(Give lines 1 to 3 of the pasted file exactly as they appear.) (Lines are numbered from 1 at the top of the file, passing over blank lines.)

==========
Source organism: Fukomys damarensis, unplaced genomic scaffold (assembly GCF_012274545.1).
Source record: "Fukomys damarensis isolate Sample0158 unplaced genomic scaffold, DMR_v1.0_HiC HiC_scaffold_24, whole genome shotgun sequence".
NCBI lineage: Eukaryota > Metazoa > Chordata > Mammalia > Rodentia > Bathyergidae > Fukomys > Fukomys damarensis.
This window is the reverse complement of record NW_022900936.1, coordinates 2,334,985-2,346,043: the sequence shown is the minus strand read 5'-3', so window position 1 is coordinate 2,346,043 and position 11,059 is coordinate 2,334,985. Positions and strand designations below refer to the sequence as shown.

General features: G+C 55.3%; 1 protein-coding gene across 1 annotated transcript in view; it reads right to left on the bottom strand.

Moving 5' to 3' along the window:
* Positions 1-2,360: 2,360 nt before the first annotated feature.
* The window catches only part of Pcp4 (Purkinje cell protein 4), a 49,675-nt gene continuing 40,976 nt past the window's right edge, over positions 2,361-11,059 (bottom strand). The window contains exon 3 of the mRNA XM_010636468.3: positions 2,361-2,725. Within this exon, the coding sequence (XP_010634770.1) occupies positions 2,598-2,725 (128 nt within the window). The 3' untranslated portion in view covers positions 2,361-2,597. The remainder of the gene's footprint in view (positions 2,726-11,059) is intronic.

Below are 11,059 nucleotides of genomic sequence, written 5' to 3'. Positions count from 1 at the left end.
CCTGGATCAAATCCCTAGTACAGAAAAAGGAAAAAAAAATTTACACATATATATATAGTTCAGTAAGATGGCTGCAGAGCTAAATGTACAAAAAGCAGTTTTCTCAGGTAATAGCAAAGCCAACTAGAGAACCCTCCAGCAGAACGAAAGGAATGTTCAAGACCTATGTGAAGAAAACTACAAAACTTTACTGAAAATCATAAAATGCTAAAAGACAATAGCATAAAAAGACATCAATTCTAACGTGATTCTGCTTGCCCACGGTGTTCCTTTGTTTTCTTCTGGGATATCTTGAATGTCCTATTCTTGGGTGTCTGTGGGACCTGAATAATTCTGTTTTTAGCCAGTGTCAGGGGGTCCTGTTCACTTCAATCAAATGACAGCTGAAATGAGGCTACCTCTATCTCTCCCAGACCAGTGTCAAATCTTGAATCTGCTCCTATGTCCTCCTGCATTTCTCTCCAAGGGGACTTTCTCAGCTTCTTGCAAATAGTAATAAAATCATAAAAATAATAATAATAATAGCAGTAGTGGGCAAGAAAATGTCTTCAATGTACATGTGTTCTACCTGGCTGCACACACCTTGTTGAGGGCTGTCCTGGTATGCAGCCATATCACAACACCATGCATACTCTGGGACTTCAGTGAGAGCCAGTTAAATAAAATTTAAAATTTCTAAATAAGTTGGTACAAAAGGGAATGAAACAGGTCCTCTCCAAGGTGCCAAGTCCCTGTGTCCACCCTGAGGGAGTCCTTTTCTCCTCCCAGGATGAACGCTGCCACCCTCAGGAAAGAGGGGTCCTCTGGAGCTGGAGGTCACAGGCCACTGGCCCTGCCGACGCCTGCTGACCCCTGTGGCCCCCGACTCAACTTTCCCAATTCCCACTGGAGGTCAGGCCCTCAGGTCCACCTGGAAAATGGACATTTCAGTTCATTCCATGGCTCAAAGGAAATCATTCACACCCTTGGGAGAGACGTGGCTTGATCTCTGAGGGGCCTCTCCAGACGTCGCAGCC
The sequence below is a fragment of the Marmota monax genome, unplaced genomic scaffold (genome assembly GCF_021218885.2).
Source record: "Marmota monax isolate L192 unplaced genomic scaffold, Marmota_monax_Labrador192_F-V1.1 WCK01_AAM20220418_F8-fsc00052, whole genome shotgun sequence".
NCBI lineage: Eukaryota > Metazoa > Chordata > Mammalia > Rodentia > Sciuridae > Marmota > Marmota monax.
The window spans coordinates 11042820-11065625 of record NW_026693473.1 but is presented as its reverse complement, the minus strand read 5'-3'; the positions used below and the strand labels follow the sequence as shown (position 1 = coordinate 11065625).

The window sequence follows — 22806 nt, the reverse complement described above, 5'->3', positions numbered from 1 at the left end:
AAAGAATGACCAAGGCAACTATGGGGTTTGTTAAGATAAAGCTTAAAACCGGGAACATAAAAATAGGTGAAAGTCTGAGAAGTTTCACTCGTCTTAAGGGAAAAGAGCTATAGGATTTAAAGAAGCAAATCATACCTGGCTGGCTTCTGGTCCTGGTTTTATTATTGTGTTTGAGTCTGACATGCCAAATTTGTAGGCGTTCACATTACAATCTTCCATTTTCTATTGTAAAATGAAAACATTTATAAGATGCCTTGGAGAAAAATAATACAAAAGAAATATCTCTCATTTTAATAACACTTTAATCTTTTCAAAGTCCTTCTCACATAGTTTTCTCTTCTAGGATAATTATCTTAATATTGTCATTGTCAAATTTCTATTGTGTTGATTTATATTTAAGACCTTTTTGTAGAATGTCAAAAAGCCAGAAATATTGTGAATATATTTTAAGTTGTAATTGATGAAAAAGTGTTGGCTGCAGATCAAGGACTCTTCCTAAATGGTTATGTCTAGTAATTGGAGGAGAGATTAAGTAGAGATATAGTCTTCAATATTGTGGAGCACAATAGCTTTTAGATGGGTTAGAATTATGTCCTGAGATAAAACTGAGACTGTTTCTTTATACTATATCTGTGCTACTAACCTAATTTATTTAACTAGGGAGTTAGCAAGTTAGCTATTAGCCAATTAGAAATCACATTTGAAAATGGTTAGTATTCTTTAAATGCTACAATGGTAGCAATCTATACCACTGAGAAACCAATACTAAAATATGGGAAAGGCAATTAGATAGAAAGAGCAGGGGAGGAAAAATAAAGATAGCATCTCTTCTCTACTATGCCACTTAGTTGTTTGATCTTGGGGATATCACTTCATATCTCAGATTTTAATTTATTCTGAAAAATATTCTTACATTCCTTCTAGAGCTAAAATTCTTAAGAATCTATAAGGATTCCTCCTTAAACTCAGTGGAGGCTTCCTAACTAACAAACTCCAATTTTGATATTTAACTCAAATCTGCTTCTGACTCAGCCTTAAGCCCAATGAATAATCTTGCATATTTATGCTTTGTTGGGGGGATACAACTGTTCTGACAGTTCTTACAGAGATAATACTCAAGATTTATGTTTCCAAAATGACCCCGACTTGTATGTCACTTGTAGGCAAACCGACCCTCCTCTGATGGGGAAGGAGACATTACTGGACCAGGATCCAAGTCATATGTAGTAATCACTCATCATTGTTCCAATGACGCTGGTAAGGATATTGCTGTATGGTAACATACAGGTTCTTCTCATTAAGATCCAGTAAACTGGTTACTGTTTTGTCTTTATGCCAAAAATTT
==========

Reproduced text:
Source organism: Fukomys damarensis, unplaced genomic scaffold (assembly GCF_012274545.1).
Source record: "Fukomys damarensis isolate Sample0158 unplaced genomic scaffold, DMR_v1.0_HiC HiC_scaffold_24, whole genome shotgun sequence".
NCBI lineage: Eukaryota > Metazoa > Chordata > Mammalia > Rodentia > Bathyergidae > Fukomys > Fukomys damarensis.